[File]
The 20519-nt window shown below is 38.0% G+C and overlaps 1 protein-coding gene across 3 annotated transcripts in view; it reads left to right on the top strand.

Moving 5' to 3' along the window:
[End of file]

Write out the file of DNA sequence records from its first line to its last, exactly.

The 20519-nt window shown below is 38.0% G+C and overlaps 1 protein-coding gene across 3 annotated transcripts in view; it reads left to right on the top strand.

Moving 5' to 3' along the window: